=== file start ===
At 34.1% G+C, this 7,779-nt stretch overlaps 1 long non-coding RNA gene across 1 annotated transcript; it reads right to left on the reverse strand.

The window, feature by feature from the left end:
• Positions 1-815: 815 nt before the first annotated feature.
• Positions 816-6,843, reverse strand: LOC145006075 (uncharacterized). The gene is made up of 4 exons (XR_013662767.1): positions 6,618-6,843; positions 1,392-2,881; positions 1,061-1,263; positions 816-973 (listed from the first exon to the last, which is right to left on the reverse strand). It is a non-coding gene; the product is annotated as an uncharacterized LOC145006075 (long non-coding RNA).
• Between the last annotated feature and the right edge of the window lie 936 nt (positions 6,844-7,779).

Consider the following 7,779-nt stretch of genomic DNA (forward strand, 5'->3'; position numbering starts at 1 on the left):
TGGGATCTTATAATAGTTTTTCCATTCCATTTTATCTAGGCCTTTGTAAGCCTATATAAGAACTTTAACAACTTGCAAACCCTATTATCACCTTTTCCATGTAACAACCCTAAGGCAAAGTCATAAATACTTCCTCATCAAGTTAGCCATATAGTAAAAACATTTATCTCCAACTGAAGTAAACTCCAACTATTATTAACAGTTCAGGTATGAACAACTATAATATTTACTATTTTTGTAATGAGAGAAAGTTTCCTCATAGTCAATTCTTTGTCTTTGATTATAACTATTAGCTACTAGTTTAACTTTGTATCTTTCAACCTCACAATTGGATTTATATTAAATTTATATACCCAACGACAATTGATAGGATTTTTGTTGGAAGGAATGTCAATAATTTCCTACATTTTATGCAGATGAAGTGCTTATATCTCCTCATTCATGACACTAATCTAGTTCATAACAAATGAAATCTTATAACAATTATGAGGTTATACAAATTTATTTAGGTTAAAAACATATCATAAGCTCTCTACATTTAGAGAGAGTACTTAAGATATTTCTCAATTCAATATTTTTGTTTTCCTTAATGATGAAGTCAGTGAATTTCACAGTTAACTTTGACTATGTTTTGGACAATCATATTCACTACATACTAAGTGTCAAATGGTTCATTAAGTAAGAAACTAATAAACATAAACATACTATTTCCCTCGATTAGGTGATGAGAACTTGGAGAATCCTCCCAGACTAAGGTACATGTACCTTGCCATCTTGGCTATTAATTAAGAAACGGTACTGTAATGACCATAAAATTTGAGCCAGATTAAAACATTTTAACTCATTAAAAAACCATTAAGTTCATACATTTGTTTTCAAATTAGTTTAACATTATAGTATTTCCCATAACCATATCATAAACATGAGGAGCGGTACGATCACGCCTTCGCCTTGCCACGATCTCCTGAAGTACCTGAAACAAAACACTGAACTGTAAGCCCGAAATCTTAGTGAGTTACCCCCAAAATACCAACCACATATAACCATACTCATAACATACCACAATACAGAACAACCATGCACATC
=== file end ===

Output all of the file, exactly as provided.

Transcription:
At 34.1% G+C, this 7,779-nt stretch overlaps 1 long non-coding RNA gene across 1 annotated transcript; it reads right to left on the reverse strand.

The window, feature by feature from the left end:
• Positions 1-815: 815 nt before the first annotated feature.
• Positions 816-6,843, reverse strand: LOC145006075 (uncharacterized). The gene is made up of 4 exons (XR_013662767.1): positions 6,618-6,843; positions 1,392-2,881; positions 1,061-1,263; positions 816-973 (listed from the first exon to the last, which is right to left on the reverse strand). It is a non-coding gene; the product is annotated as an uncharacterized LOC145006075 (long non-coding RNA).
• Between the last annotated feature and the right edge of the window lie 936 nt (positions 6,844-7,779).

Consider the following 7,779-nt stretch of genomic DNA (forward strand, 5'->3'; position numbering starts at 1 on the left):
TGGGATCTTATAATAGTTTTTCCATTCCATTTTATCTAGGCCTTTGTAAGCCTATATAAGAACTTTAACAACTTGCAAACCCTATTATCACCTTTTCCATGTAACAACCCTAAGGCAAAGTCATAAATACTTCCTCATCAAGTTAGCCATATAGTAAAAACATTTATCTCCAACTGAAGTAAACTCCAACTATTATTAACAGTTCAGGTATGAACAACTATAATATTTACTATTTTTGTAATGAGAGAAAGTTTCCTCATAGTCAATTCTTTGTCTTTGATTATAACTATTAGCTACTAGTTTAACTTTGTATCTTTCAACCTCACAATTGGATTTATATTAAATTTATATACCCAACGACAATTGATAGGATTTTTGTTGGAAGGAATGTCAATAATTTCCTACATTTTATGCAGATGAAGTGCTTATATCTCCTCATTCATGACACTAATCTAGTTCATAACAAATGAAATCTTATAACAATTATGAGGTTATACAAATTTATTTAGGTTAAAAACATATCATAAGCTCTCTACATTTAGAGAGAGTACTTAAGATATTTCTCAATTCAATATTTTTGTTTTCCTTAATGATGAAGTCAGTGAATTTCACAGTTAACTTTGACTATGTTTTGGACAATCATATTCACTACATACTAAGTGTCAAATGGTTCATTAAGTAAGAAACTAATAAACATAAACATACTATTTCCCTCGATTAGGTGATGAGAACTTGGAGAATCCTCCCAGACTAAGGTACATGTACCTTGCCATCTTGGCTATTAATTAAGAAACGGTACTGTAATGACCATAAAATTTGAGCCAGATTAAAACATTTTAACTCATTAAAAAACCATTAAGTTCATACATTTGTTTTCAAATTAGTTTAACATTATAGTATTTCCCATAACCATATCATAAACATGAGGAGCGGTACGATCACGCCTTCGCCTTGCCACGATCTCCTGAAGTACCTGAAACAAAACACTGAACTGTAAGCCCGAAATCTTAGTGAGTTACCCCCAAAATACCAACCACATATAACCATACTCATAACATACCACAATACAGAACAACCATGCACATC